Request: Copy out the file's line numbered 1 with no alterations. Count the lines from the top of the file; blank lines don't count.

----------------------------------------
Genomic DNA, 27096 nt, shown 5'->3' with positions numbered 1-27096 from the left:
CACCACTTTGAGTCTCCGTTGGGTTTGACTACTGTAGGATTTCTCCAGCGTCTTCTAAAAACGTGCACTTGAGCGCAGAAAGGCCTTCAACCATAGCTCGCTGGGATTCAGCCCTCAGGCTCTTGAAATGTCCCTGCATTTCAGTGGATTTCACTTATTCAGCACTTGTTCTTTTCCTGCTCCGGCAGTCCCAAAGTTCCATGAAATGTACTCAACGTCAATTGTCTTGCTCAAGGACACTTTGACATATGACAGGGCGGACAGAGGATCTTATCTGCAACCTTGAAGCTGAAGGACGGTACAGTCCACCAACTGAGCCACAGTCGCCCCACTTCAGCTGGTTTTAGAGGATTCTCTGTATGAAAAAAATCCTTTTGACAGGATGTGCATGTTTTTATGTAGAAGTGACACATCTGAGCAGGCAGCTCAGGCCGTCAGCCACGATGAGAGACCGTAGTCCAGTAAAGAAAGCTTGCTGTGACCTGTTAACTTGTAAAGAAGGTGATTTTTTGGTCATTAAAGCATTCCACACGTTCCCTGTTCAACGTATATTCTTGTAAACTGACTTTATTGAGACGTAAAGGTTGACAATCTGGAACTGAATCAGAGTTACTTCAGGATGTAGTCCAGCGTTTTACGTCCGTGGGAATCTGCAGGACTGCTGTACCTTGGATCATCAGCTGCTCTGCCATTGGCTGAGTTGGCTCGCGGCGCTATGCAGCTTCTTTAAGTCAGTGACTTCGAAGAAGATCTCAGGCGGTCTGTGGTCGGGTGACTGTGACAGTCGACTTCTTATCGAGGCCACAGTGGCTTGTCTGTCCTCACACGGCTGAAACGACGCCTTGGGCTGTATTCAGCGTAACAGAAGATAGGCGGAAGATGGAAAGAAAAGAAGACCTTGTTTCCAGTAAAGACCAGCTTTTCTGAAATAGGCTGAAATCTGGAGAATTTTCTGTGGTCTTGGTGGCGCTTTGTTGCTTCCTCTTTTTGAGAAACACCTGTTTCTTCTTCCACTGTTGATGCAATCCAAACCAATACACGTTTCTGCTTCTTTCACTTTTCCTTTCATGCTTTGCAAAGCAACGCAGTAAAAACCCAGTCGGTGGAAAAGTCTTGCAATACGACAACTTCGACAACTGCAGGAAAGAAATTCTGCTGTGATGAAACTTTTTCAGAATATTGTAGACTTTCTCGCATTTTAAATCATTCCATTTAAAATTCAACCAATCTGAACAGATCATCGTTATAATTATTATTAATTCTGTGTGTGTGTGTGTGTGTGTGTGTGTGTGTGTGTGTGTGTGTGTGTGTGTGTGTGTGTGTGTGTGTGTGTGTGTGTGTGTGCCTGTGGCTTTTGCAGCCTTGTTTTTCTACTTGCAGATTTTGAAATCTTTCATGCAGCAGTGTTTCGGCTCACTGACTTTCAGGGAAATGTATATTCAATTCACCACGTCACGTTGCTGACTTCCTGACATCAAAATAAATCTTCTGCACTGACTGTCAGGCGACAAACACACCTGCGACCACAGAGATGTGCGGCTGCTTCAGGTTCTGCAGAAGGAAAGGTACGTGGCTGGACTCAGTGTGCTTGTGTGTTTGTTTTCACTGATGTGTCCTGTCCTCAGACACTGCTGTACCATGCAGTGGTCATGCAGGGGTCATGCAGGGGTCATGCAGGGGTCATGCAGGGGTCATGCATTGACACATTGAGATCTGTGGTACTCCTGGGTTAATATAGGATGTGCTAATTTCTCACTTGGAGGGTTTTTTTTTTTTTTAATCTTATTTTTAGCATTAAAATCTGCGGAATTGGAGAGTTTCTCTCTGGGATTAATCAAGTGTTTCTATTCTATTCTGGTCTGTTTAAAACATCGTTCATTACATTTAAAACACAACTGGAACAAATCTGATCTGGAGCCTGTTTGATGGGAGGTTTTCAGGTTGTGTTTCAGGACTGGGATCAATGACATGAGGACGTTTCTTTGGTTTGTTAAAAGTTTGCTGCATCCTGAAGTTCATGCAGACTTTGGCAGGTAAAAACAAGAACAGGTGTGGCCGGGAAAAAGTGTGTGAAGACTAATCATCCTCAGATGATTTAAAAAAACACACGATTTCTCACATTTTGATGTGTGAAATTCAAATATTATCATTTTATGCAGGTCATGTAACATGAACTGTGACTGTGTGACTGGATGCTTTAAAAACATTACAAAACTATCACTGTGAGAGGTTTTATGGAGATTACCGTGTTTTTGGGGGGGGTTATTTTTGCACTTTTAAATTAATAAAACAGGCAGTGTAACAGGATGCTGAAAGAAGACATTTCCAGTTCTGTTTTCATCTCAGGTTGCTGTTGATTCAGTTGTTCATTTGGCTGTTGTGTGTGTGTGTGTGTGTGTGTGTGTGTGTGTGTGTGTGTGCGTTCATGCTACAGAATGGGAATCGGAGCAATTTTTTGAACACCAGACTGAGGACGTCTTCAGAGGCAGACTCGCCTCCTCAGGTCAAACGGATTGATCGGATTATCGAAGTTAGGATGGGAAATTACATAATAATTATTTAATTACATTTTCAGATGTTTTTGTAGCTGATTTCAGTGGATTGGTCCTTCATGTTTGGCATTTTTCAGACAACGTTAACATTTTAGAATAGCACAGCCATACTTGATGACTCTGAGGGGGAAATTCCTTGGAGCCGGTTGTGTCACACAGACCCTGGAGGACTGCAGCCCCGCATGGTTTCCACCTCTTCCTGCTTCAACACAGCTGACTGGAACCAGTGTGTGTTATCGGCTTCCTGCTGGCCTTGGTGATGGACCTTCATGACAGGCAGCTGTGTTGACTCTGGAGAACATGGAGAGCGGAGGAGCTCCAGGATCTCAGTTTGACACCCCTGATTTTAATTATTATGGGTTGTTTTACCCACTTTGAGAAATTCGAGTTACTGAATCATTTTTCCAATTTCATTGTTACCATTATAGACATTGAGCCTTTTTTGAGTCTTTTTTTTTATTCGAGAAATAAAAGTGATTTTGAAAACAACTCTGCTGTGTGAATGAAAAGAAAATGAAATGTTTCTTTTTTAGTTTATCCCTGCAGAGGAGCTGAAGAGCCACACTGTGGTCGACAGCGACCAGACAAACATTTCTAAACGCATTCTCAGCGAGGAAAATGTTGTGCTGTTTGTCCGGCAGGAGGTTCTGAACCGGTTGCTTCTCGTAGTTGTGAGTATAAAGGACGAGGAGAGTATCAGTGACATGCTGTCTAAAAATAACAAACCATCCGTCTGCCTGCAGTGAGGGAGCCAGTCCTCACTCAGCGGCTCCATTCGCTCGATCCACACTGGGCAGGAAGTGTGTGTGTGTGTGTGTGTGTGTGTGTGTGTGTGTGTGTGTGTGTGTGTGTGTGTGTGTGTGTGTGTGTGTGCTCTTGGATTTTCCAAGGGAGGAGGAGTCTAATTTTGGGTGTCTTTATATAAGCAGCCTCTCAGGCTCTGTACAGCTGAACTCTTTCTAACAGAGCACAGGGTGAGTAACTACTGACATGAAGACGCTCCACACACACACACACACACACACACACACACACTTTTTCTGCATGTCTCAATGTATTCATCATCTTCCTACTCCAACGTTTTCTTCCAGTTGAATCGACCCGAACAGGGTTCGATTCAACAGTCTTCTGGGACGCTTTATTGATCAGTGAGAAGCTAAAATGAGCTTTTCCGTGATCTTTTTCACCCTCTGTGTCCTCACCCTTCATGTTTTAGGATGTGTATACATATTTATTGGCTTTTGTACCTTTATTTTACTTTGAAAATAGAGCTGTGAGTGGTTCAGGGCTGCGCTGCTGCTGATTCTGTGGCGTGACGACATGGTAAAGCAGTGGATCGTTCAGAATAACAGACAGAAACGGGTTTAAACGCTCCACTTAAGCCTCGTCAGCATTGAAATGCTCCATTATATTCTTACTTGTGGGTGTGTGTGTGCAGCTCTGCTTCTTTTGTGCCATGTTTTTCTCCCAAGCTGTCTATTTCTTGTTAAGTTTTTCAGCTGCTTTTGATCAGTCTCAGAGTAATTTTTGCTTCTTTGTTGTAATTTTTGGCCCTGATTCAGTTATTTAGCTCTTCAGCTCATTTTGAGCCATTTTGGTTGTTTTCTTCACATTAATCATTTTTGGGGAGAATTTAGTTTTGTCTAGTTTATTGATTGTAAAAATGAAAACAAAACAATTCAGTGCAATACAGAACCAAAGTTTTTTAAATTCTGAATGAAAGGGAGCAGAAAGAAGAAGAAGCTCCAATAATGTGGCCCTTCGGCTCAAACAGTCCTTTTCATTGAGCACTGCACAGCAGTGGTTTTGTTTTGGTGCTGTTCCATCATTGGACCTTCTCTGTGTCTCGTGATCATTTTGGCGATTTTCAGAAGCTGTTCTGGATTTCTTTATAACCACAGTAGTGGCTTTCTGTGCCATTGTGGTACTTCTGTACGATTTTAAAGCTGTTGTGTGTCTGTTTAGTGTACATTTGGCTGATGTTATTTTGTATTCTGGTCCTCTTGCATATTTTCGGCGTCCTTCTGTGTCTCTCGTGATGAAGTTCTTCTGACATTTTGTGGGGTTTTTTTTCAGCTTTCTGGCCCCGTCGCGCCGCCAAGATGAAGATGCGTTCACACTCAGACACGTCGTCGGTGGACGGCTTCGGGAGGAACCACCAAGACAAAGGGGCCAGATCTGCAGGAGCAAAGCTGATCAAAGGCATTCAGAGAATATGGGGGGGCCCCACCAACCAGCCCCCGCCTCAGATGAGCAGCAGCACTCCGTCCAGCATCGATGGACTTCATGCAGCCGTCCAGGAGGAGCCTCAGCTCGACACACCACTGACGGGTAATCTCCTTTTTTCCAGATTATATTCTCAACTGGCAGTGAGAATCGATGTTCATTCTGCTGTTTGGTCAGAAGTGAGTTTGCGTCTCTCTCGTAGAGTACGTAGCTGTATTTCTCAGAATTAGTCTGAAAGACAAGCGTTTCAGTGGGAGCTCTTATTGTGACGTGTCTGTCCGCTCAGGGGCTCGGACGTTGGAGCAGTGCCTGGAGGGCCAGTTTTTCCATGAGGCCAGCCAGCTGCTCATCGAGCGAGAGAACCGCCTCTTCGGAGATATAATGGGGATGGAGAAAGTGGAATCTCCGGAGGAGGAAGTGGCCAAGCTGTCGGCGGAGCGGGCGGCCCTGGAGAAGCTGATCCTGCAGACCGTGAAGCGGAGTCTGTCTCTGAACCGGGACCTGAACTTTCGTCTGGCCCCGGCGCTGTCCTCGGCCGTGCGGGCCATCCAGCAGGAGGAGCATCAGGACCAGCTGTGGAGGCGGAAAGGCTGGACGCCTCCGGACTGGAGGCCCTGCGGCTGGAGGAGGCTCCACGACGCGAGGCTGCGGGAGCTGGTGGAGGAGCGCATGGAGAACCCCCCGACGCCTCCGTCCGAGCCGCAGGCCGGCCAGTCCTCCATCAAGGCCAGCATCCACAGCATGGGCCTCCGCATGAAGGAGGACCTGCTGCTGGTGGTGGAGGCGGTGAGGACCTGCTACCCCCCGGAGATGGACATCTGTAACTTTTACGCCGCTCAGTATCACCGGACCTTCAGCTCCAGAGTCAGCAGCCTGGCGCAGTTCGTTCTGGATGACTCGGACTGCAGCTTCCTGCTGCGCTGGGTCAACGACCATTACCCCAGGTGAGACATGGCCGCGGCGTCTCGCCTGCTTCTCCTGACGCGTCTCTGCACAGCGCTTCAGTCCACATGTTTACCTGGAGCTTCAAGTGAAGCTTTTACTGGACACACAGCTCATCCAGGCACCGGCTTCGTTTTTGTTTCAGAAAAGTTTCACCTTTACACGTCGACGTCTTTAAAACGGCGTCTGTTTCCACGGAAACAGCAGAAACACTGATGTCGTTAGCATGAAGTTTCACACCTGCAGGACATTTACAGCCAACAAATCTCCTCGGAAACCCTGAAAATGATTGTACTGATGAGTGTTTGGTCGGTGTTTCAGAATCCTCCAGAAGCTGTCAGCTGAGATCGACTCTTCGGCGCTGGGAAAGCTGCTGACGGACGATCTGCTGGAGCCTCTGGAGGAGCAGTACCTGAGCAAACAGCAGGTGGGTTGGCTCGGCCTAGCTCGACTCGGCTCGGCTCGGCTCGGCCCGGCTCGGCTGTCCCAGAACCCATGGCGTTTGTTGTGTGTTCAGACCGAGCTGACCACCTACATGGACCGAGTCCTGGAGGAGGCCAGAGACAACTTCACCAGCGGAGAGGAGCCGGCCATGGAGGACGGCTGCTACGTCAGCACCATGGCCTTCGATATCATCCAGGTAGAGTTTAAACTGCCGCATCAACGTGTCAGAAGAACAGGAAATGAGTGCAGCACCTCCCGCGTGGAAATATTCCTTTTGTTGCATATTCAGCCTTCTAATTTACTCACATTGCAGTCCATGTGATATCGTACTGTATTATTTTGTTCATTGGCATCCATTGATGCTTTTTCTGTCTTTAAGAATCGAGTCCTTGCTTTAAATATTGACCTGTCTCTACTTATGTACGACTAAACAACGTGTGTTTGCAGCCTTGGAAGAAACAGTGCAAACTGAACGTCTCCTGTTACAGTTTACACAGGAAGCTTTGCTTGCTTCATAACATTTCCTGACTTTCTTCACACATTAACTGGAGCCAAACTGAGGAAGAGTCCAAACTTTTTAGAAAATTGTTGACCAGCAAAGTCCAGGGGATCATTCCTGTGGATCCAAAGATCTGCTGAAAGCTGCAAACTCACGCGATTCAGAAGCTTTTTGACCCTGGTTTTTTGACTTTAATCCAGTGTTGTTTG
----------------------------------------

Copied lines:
Genomic DNA, 27096 nt, shown 5'->3' with positions numbered 1-27096 from the left: